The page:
As far as meeting people, the best story was when Stephanie and I were in Pittsburgh for the All-Star Game, we were at a MLB party, and a guy came up and said, "Do you live in Milwaukee, because I think I've seen you at Brewers games." When I told him I did, he said he was a huge fan and really enjoyed watching the broadcast with me in the picture. Then he introduced himself ... Jack Zduriencik (the Brewers scouting director)!

I nearly fell over, and told him, no, I was a HUGE fan of his and the work that he's done for the Brewers. I didn't recognize him because he had shaved his head since the last time I met him.

The funny thing is that the Brewers notice us as well, I've had Geoff Jenkins, Bill Hall and others mention that I'm a "hardcore" fan. When were in Denver for the Rockies game, I ran into Hall, who was with Prince Fielder. When I asked Prince if he liked the photos I gave him (they were of him sliding in by Matt Capps when they were playing the Pirates), he looked somewhat puzzled. Billy then said, "You don't recognize him do you?" Prince said no, and then Billy said "He's the guy that is the first to stand up whenever you hit a homer! " Then Prince started laughing and smiled and said he didn't recognize me since I wasn't wearing my hat!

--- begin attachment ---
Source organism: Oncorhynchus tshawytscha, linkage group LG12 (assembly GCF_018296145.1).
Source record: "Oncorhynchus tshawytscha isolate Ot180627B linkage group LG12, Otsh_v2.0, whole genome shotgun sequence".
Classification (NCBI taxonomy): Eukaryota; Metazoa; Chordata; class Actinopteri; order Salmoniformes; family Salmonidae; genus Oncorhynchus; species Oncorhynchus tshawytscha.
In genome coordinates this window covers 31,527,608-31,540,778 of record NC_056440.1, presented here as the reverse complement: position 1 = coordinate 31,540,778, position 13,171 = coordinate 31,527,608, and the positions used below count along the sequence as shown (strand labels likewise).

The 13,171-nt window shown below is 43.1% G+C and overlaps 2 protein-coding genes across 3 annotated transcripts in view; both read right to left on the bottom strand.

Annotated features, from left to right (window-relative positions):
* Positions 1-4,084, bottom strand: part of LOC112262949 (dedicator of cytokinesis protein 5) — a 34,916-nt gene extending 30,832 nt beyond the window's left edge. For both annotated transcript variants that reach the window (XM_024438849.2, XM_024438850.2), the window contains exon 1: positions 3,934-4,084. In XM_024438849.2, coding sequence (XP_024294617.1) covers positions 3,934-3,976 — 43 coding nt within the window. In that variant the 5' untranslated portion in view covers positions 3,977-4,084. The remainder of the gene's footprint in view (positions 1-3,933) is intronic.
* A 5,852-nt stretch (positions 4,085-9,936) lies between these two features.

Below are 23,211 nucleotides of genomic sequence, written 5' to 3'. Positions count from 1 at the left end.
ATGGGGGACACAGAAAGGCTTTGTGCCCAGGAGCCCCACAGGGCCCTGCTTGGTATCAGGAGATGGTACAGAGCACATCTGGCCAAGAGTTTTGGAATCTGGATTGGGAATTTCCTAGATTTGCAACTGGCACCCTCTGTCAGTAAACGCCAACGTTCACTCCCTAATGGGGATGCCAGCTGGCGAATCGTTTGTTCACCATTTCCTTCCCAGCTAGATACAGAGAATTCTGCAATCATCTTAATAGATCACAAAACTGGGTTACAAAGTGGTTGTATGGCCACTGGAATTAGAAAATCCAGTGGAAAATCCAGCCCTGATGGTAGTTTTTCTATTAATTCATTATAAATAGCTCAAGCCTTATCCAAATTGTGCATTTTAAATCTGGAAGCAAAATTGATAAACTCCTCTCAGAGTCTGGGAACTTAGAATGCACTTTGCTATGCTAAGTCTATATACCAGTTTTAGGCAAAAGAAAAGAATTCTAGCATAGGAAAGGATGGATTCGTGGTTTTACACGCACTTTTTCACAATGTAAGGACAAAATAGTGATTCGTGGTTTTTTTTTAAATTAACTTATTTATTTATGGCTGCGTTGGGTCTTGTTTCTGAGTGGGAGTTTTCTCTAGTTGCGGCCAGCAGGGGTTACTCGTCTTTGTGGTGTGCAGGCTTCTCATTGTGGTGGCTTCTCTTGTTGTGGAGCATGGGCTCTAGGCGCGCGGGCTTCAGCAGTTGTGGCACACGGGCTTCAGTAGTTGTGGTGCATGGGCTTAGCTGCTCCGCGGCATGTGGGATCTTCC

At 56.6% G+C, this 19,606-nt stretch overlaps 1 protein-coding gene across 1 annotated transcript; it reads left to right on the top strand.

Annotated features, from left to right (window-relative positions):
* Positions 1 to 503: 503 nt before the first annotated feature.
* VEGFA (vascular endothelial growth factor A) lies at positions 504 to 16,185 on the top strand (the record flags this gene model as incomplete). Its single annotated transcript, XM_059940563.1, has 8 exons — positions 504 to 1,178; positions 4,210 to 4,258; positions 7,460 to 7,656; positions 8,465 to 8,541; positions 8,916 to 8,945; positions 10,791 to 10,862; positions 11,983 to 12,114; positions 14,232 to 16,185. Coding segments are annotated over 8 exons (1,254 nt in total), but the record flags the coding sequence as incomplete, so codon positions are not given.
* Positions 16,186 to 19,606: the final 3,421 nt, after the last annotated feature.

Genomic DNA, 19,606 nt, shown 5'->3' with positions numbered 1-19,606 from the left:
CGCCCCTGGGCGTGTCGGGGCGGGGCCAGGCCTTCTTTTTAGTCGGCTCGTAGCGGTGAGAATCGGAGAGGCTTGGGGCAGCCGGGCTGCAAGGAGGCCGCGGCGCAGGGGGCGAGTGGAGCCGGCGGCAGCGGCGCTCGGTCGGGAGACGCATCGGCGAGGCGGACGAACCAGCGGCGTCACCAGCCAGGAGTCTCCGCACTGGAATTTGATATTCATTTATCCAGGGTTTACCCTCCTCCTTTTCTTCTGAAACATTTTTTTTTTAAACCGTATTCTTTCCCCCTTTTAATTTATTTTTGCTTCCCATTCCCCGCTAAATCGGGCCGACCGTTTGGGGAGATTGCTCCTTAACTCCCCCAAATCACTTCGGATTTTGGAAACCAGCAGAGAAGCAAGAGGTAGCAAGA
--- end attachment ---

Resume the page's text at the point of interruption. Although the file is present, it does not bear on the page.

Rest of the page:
OMC: Who are your favorite visiting players / managers / umpires?

MS: I've got a lot. My favorite was Ken Griffey, Jr., and Adam Dunn. They were always ones to talk to you and give you grief, but in a good way. Dusty Baker looks for us every game since his days with the Cubs and knows we're going to ride him if there is a bad play for his team.

Lou Piniella has been really great, over the past two years he usually has a running dialog with us during the game. The last time they were in town, he looked at Stephanie and asked if she was praying. He then said, "Well, I certainly am!"